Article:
Thanks, Mr R. Any gastrointestinal trauma I experience today is on you. So to speak I mean! So to speak!
I wasn’t privy to the existence of those lesser known works.
I’ll never be able to look at corn on the cob again!!!
Normal in old Kentucky as I recall.
So apparently Tuesday is toilet paper day https://www.gocomics.com/looseparts/2021/06/15?ct=v&cti=1625677
“… inconsiderate ne’er-do-wells …” – that does not sound like Laura Ingalls Wilder.
I thought that was her number two book.
That was my MORE REALISTIC name for that awful TV show, I had to flee screaming (in my head) every time it came on.
Oh, for those good old days of being “third on a cob”.
I can imagine what Laura Ingalls would use a corn cob for in such a place and such acoutrement, but, she being Laura Ingalls, I would have thought she only had use for the leaves…
They are NOT reusable!
I grab a lightly used one in those circumstances. Evidently in days of old they used a sponge on a stick, kept in a common bucket. We have progressed after all.
The original source of the word cornhole.
To be followed by “Little House on the Putrid.”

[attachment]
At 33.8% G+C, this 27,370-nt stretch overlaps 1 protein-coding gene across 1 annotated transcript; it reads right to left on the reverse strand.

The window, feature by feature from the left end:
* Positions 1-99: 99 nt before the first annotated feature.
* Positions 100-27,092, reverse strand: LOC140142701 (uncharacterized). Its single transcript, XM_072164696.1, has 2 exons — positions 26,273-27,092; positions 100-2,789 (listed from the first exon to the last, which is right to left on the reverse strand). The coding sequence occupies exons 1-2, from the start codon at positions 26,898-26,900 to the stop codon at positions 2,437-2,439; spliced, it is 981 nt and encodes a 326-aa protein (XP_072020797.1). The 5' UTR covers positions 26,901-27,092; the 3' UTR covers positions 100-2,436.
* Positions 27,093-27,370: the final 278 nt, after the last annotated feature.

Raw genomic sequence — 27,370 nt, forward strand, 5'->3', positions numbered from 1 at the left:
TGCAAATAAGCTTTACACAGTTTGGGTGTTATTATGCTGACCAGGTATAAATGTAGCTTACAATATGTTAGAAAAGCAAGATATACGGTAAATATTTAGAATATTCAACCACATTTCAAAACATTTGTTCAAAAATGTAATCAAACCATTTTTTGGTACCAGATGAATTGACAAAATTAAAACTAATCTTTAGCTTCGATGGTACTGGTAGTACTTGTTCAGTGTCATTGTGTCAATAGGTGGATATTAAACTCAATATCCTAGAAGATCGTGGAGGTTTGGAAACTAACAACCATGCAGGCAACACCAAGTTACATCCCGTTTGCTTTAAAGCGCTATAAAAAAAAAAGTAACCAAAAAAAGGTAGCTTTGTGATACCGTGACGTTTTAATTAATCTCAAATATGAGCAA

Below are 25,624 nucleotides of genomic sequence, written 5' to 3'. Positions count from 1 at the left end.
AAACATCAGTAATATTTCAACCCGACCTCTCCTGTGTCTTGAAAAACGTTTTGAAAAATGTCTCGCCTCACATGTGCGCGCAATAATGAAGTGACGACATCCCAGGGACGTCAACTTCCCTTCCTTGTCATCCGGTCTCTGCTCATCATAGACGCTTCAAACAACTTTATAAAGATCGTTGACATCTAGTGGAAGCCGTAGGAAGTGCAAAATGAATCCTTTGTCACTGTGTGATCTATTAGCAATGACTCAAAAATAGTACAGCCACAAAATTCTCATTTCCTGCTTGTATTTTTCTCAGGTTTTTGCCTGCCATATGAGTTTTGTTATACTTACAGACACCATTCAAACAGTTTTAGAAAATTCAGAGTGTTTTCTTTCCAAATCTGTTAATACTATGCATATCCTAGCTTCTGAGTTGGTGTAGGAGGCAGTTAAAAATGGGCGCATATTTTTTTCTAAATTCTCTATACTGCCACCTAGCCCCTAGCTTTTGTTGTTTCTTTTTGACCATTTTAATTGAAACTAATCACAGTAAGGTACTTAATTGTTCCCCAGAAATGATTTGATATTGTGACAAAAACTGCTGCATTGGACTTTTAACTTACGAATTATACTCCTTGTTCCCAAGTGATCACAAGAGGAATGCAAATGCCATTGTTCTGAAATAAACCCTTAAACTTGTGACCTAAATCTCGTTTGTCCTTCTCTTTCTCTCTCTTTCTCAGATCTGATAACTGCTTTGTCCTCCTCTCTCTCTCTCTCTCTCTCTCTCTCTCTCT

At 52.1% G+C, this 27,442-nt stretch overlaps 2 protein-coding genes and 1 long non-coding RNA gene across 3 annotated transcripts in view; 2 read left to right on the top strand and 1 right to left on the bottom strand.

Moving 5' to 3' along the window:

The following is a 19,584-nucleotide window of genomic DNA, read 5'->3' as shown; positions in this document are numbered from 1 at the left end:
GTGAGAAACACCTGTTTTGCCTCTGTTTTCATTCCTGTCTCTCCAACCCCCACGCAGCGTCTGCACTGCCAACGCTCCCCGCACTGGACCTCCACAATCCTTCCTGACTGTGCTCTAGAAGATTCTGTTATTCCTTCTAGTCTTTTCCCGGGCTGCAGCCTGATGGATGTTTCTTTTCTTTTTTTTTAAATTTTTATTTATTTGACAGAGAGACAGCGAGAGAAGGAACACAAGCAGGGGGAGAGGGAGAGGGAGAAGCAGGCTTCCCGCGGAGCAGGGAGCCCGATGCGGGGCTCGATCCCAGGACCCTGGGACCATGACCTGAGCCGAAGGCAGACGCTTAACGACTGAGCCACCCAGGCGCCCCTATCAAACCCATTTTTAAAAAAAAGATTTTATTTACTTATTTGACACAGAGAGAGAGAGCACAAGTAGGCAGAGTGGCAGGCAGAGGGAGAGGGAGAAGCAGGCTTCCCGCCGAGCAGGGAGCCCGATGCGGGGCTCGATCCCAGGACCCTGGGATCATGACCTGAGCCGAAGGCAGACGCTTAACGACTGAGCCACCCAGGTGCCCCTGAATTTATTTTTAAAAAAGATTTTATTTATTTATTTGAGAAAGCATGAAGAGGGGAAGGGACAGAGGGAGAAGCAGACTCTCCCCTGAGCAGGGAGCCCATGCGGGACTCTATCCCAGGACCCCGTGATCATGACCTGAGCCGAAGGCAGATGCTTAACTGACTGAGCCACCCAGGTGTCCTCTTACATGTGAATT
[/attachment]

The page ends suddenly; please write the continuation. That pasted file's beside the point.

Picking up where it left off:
We had a saying about corn cobs back in the day: “Gets off all the new and some of the old.”
I am not ordering cobb salad for lunch today.
Just use the Sears catalog handing on the wire.
You’ll finally have to learn how to use the three seashells.
Hey! She said “all right” instead of “alright.” Good for her.
There were two buckets. A large one of red corn cobs and a small one of white corn cobs. The white were used to verify you did a proper job with the red ones.
If you think you have it rough… try reading Wilder’s ‘The Long Winter’, an accurate depiction of the winter of 1880-81. I did recently (after seeing a video about it on YouTube) and I’ll never bitch about anything again.